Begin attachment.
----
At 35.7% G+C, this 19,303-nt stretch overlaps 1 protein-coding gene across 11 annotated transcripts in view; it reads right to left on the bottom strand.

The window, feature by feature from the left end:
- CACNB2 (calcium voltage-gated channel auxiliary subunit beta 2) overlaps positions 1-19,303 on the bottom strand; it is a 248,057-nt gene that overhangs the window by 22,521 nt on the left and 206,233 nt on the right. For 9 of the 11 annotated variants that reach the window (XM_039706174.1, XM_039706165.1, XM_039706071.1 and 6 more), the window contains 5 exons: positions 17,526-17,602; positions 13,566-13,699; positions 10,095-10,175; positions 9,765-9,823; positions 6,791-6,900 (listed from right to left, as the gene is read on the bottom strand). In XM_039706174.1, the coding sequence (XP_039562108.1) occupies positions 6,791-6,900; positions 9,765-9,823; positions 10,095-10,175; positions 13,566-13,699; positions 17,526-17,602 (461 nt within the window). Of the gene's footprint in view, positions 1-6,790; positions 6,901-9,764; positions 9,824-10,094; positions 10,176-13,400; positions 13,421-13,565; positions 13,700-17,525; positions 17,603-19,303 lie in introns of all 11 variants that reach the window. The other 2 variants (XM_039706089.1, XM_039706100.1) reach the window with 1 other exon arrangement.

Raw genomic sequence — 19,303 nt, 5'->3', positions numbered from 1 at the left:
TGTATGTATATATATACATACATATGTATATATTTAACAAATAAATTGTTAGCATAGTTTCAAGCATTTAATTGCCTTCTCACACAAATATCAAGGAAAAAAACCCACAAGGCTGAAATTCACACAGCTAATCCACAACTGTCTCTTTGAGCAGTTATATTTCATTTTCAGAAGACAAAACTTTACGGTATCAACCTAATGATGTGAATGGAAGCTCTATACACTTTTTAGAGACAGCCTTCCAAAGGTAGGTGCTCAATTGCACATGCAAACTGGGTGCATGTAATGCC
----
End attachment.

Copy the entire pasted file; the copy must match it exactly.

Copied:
At 35.7% G+C, this 19,303-nt stretch overlaps 1 protein-coding gene across 11 annotated transcripts in view; it reads right to left on the bottom strand.

The window, feature by feature from the left end:
- CACNB2 (calcium voltage-gated channel auxiliary subunit beta 2) overlaps positions 1-19,303 on the bottom strand; it is a 248,057-nt gene that overhangs the window by 22,521 nt on the left and 206,233 nt on the right. For 9 of the 11 annotated variants that reach the window (XM_039706174.1, XM_039706165.1, XM_039706071.1 and 6 more), the window contains 5 exons: positions 17,526-17,602; positions 13,566-13,699; positions 10,095-10,175; positions 9,765-9,823; positions 6,791-6,900 (listed from right to left, as the gene is read on the bottom strand). In XM_039706174.1, the coding sequence (XP_039562108.1) occupies positions 6,791-6,900; positions 9,765-9,823; positions 10,095-10,175; positions 13,566-13,699; positions 17,526-17,602 (461 nt within the window). Of the gene's footprint in view, positions 1-6,790; positions 6,901-9,764; positions 9,824-10,094; positions 10,176-13,400; positions 13,421-13,565; positions 13,700-17,525; positions 17,603-19,303 lie in introns of all 11 variants that reach the window. The other 2 variants (XM_039706089.1, XM_039706100.1) reach the window with 1 other exon arrangement.

Raw genomic sequence — 19,303 nt, 5'->3', positions numbered from 1 at the left:
TGTATGTATATATATACATACATATGTATATATTTAACAAATAAATTGTTAGCATAGTTTCAAGCATTTAATTGCCTTCTCACACAAATATCAAGGAAAAAAACCCACAAGGCTGAAATTCACACAGCTAATCCACAACTGTCTCTTTGAGCAGTTATATTTCATTTTCAGAAGACAAAACTTTACGGTATCAACCTAATGATGTGAATGGAAGCTCTATACACTTTTTAGAGACAGCCTTCCAAAGGTAGGTGCTCAATTGCACATGCAAACTGGGTGCATGTAATGCC